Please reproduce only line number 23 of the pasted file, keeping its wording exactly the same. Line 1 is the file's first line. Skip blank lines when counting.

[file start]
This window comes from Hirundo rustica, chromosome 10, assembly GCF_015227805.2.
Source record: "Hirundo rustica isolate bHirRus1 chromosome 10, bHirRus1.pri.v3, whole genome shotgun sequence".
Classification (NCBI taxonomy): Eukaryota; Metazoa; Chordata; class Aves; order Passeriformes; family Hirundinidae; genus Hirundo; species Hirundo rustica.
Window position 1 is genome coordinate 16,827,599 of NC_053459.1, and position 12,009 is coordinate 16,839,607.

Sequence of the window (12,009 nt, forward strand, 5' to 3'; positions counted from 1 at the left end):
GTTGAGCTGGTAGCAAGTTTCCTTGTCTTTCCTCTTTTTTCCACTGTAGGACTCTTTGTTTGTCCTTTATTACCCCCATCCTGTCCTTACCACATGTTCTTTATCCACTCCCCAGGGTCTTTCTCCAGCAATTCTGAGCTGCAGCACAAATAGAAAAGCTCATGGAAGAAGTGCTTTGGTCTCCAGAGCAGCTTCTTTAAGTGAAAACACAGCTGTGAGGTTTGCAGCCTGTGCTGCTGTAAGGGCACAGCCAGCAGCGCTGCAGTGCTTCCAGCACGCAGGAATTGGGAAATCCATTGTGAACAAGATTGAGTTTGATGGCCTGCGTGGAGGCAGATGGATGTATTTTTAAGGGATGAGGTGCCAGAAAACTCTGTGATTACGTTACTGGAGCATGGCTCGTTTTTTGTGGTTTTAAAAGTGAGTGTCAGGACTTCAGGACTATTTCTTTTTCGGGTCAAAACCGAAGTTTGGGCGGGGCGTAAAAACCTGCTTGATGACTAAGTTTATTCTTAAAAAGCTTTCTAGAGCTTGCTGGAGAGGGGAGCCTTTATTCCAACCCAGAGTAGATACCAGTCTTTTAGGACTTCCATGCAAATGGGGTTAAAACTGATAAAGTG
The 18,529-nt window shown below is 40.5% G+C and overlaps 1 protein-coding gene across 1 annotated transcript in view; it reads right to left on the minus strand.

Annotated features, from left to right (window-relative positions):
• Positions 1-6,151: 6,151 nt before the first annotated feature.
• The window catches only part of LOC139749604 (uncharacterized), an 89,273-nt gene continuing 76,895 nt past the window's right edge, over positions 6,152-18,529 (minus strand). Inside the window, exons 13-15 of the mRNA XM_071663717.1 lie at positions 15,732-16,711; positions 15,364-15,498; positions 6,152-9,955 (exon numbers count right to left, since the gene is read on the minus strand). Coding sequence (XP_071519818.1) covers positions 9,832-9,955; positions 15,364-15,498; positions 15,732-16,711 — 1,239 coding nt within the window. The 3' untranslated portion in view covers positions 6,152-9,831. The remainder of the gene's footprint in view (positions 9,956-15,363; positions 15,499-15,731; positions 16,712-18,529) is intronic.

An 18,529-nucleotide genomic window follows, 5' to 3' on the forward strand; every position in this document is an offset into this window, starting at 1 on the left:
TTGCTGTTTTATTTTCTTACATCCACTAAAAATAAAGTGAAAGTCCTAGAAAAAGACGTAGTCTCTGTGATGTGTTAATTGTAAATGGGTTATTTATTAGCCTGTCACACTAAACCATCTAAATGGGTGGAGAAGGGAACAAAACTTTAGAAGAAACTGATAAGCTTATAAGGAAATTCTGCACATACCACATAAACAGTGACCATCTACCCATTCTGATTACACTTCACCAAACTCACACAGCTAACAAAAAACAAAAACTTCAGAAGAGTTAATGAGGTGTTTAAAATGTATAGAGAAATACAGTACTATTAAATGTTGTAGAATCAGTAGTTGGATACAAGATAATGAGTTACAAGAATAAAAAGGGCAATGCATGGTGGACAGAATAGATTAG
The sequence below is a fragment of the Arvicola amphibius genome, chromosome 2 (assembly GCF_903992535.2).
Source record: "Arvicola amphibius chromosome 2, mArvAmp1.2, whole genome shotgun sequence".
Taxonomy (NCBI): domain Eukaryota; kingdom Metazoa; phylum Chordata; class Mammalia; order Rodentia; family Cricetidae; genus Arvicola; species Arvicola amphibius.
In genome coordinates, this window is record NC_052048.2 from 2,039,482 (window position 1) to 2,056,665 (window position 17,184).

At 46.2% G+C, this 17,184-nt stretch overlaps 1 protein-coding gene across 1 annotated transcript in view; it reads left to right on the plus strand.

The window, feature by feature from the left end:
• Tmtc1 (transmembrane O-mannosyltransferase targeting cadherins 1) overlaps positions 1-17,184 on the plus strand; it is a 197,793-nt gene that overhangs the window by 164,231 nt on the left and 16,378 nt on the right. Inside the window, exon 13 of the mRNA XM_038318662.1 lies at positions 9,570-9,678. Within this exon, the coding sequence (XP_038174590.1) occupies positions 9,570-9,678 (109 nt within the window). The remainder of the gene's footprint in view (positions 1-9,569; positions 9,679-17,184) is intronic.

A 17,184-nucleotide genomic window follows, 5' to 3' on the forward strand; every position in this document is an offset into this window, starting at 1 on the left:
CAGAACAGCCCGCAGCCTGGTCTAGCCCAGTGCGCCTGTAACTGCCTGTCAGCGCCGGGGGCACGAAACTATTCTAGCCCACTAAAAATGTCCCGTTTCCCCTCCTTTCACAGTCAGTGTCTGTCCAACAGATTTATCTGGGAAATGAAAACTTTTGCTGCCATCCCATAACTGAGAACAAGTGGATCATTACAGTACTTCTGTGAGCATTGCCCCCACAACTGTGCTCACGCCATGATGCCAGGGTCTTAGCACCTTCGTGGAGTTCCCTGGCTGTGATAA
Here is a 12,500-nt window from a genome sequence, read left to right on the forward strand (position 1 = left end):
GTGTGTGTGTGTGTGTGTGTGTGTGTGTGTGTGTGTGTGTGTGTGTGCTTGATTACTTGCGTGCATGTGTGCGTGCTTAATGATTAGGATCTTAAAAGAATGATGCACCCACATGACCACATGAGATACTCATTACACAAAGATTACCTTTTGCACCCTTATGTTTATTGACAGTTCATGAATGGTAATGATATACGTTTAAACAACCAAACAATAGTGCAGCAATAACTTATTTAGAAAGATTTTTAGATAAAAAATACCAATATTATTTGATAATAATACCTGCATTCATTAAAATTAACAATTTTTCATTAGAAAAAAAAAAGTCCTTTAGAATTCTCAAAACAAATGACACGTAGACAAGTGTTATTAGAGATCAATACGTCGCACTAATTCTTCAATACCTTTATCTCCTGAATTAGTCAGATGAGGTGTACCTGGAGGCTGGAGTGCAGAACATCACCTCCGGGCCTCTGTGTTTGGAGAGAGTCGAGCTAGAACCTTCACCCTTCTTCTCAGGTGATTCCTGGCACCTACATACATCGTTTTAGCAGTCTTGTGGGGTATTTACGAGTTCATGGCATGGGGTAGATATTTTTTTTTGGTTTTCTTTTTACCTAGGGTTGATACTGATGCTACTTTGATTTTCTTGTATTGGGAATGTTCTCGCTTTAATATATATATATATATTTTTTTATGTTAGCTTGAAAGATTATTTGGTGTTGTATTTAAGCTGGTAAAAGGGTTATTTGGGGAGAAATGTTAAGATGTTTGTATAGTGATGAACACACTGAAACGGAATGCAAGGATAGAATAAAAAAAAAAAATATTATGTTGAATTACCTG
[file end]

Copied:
GTGTGTGTGTGTGTGTGTGTGTGTGTGTGTGTGTGTGTGTGTGTGTGCTTGATTACTTGCGTGCATGTGTGCGTGCTTAATGATTAGGATCTTAAAAGAATGATGCACCCACATGACCACATGAGATACTCATTACACAAAGATTACCTTTTGCACCCTTATGTTTATTGACAGTTCATGAATGGTAATGATATACGTTTAAACAACCAAACAATAGTGCAGCAATAACTTATTTAGAAAGATTTTTAGATAAAAAATACCAATATTATTTGATAATAATACCTGCATTCATTAAAATTAACAATTTTTCATTAGAAAAAAAAAAGTCCTTTAGAATTCTCAAAACAAATGACACGTAGACAAGTGTTATTAGAGATCAATACGTCGCACTAATTCTTCAATACCTTTATCTCCTGAATTAGTCAGATGAGGTGTACCTGGAGGCTGGAGTGCAGAACATCACCTCCGGGCCTCTGTGTTTGGAGAGAGTCGAGCTAGAACCTTCACCCTTCTTCTCAGGTGATTCCTGGCACCTACATACATCGTTTTAGCAGTCTTGTGGGGTATTTACGAGTTCATGGCATGGGGTAGATATTTTTTTTTGGTTTTCTTTTTACCTAGGGTTGATACTGATGCTACTTTGATTTTCTTGTATTGGGAATGTTCTCGCTTTAATATATATATATATATTTTTTTATGTTAGCTTGAAAGATTATTTGGTGTTGTATTTAAGCTGGTAAAAGGGTTATTTGGGGAGAAATGTTAAGATGTTTGTATAGTGATGAACACACTGAAACGGAATGCAAGGATAGAATAAAAAAAAAAAATATTATGTTGAATTACCTG